Natural and sexual selection produce adaptations. It seems so obvious to us now that Darwin has explained it to us.
But it turns out to not be so simple. Natural and sexual selection may act directly upon certain traits, and indirectly upon others; the trait may have been a side-effect of the real story of natural selection. Stephen Jay Gould and Richard Lewontin realized this as they looked at the spaces between the arches of a cathedral, and the artwork contained therein. The artwork was constrained by the spaces. The design of the cathedral was focused on the arches; the spaces between them, or spandrels, were a side effect. Later, Gould and Elizabeth Vrba expanded this concept. Some evolutionary changes occurred, like artwork in spandrels, within necessary constraints. Other evolutionary changes in traits resulted from natural selection acting on other traits; they called these changes exaptations rather than adaptations.
Some characteristics of organisms are, like spandrels, structurally inevitable. Consider the patterns of allometry. Large trees must have relatively thick trunks, and large animals must have relatively thick legs. An animal that is twice as large as another in all linear dimensions would weigh eight times as much but have legs only four times as strong; to make up for this, the legs must be more than twice as thick. They have to be the square root of eight times as thick. There is no choice in the matter. Natural selection may have made the animal larger, an adaptation; but the thicker legs are an exaptation.
One humorous example of an exaptation (three exaptations walked into a bar…) is the human chin. Why do we have chins, and chimps do not? Some scientists have really used their imagination on this one. They imagined that the chin served as a way of expressing threat gestures. No kidding; I read that. (Post a comment to tell us your favorite story about why humans have chins.) But it turns out that the human chin is not an adaptation at all; it is an exaptation. One of the major characteristics of human evolution has been neoteny, the retention of juvenile characteristics into adulthood. Neoteny affected the growth patterns of the bones of the skull; in addition, natural selection favored jaws and teeth suitable for an omnivorous diet in human ancestors. The chin was a side-effect of these different facial bone and jaw growth patterns. The chin was probably not, itself, selected for anything; natural selection acted upon neoteny, not directly upon the chin.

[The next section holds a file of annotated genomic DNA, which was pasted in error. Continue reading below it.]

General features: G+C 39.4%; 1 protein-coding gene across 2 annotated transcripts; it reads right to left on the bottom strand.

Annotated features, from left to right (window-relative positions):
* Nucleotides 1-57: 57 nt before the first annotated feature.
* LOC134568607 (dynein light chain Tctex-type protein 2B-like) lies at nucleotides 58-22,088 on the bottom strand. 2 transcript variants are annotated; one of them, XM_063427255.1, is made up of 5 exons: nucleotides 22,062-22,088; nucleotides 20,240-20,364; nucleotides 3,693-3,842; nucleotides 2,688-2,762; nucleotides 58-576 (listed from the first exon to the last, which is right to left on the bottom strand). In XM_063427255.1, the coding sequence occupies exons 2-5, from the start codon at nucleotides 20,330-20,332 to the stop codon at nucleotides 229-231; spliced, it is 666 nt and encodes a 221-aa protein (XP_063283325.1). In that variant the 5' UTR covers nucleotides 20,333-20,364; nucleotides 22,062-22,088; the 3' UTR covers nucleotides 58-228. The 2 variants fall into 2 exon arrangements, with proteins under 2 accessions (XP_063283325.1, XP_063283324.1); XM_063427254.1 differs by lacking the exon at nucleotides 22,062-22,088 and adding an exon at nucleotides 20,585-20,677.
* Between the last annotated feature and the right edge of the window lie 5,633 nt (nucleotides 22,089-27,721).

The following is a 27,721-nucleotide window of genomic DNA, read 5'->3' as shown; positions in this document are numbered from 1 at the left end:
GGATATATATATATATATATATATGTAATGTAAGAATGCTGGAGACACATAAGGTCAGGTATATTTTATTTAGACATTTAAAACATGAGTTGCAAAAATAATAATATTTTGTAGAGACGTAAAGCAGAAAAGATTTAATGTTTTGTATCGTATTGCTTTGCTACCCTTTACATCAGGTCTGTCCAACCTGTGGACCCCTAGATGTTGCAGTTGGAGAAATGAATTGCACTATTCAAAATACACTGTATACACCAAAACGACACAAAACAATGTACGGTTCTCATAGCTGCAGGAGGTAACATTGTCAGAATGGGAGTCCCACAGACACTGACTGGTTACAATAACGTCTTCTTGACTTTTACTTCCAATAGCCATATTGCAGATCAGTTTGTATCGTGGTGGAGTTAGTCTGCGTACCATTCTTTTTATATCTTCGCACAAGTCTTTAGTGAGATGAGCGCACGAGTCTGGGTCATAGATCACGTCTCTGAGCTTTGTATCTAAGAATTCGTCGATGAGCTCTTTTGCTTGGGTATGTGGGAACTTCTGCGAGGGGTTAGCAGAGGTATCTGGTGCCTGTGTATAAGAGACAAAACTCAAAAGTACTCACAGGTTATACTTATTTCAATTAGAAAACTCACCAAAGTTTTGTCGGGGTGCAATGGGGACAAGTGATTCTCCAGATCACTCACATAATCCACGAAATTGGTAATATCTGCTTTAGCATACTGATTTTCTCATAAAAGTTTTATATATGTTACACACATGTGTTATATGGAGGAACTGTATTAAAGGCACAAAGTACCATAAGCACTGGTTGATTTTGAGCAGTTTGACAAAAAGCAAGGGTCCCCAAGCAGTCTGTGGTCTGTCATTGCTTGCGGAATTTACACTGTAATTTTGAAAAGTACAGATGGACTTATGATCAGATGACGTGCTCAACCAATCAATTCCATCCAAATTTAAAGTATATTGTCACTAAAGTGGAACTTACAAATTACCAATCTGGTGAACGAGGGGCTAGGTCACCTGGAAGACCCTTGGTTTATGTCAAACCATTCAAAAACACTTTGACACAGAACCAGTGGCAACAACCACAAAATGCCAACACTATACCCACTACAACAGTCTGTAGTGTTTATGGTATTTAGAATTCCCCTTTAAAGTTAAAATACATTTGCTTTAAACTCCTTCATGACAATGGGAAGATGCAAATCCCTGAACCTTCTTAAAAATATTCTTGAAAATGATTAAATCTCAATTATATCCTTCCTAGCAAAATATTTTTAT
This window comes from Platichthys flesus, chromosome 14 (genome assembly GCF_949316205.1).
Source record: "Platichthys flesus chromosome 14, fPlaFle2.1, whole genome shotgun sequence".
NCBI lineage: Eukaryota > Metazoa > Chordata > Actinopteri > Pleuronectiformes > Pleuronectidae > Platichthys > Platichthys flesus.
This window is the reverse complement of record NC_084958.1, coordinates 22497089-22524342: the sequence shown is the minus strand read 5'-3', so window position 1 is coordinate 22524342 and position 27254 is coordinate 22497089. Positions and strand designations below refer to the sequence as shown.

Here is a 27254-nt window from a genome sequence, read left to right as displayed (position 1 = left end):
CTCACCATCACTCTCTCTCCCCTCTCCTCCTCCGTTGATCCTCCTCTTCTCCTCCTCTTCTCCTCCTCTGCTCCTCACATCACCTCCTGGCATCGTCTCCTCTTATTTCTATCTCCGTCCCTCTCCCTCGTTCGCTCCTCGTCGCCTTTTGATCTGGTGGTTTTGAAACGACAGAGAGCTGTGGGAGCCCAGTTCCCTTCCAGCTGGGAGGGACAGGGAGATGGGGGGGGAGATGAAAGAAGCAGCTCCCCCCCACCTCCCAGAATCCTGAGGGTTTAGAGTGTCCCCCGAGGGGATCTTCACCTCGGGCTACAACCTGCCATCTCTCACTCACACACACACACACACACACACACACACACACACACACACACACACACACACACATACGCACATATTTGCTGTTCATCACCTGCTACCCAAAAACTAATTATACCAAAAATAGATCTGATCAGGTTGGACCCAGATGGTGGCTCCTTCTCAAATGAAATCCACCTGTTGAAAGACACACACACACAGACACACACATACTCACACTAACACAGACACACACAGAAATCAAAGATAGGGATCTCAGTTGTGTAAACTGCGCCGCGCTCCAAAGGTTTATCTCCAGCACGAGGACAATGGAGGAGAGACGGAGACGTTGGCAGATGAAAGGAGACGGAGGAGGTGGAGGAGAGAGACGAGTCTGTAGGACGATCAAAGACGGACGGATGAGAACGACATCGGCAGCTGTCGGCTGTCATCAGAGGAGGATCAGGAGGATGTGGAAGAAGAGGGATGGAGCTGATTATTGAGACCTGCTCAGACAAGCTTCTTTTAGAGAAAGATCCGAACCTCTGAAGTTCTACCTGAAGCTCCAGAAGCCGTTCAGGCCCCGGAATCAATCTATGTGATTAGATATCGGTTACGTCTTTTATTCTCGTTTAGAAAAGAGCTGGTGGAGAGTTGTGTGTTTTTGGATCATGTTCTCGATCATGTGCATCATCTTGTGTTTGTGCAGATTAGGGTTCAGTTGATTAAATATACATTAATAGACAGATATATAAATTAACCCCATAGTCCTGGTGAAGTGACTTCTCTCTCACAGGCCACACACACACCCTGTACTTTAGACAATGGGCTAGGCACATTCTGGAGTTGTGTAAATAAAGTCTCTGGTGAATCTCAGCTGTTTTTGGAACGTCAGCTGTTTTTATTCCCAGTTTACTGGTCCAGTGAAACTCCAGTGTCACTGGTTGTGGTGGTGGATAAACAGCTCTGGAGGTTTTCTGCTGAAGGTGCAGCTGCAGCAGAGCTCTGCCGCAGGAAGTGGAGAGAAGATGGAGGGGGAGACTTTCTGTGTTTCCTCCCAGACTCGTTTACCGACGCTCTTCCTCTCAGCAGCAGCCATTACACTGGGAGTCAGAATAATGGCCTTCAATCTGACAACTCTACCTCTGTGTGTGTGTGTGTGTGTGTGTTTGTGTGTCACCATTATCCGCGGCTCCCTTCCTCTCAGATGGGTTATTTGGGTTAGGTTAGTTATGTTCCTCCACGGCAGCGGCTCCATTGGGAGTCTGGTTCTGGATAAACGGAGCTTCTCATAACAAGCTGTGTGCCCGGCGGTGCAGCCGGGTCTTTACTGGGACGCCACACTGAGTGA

Sometimes a feature can evolve for one reason and then turn out to be useful for another. Here are a couple of examples. Today, birds use feathers primarily for flight. But the earliest birds (according to fossils discovered in 2009) did not use feathers for flight; they had down feathers, which held in body heat. Once they had feathers, natural selection could act upon the feathers to make them into flight feathers. Another example is one of the most famous evolution just-so stories, the neck of the giraffe. What a weird adaptation. Giraffes have to spread their legs awkwardly just to drink from a pond. (Three giraffes walk into a bar…) To most observers, it would appear obvious that long necks are an adaptation that allows giraffes to feed at the tops of trees. But if this is so, why do female giraffes have shorter necks than male giraffes, and why are giraffes so frequently observed actually bending down to eat leaves? Careful observations have shown that males with longer necks prevail in battles with one another, and that females choose the males with longer necks. Long necks apparently evolved by competition for mates. Now that giraffes have long necks, they can use them for eating leaves from treetops, but that is not the original reason that long necks evolved in these animals.
Creationists could come up with their own version of exaptation. They could say that God created sex so that humans could make babies. But once sex existed, it could be used just for fun. Sexual fun is an exaptation, or sexaptation, or ecstatic-taptation. But I am not aware that any creationists have made this argument.
Adapted from the entry “Adaptation” in Encyclopedia of Evolution (Facts on File, 2006).